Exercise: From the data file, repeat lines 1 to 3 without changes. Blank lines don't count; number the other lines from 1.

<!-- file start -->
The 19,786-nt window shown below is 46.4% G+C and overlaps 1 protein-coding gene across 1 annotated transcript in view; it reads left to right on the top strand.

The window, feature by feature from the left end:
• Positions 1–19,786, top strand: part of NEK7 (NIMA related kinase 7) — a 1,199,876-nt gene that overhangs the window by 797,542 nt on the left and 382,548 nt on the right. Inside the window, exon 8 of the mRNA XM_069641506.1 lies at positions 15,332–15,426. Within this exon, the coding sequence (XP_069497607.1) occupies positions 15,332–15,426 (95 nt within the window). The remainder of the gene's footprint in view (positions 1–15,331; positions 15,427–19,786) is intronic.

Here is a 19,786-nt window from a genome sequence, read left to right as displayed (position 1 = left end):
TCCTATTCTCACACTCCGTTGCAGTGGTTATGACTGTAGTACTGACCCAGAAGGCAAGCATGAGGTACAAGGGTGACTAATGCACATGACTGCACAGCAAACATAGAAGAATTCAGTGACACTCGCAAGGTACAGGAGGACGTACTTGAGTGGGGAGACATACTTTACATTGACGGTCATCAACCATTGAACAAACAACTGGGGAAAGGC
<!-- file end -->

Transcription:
The 19,786-nt window shown below is 46.4% G+C and overlaps 1 protein-coding gene across 1 annotated transcript in view; it reads left to right on the top strand.

The window, feature by feature from the left end:
• Positions 1–19,786, top strand: part of NEK7 (NIMA related kinase 7) — a 1,199,876-nt gene that overhangs the window by 797,542 nt on the left and 382,548 nt on the right. Inside the window, exon 8 of the mRNA XM_069641506.1 lies at positions 15,332–15,426. Within this exon, the coding sequence (XP_069497607.1) occupies positions 15,332–15,426 (95 nt within the window). The remainder of the gene's footprint in view (positions 1–15,331; positions 15,427–19,786) is intronic.